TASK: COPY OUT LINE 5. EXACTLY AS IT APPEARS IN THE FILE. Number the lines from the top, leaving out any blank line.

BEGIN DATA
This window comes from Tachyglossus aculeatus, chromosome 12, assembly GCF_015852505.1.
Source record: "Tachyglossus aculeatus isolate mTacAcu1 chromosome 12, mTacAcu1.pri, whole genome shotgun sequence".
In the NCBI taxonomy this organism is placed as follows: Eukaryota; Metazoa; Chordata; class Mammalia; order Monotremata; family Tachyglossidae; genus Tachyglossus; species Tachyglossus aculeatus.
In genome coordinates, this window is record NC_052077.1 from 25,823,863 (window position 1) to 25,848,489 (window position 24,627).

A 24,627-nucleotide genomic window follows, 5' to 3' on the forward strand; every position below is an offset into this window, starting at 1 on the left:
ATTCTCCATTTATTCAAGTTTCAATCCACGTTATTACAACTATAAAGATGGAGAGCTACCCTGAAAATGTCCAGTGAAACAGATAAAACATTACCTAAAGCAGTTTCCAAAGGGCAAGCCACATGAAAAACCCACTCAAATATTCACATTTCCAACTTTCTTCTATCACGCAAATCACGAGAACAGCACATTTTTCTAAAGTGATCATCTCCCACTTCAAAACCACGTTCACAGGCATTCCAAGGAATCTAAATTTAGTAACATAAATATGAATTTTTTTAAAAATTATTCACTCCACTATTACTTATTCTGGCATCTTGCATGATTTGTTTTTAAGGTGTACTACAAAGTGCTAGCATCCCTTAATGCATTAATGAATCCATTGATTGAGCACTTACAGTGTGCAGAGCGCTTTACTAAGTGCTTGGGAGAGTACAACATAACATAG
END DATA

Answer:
A 24,627-nucleotide genomic window follows, 5' to 3' on the forward strand; every position below is an offset into this window, starting at 1 on the left: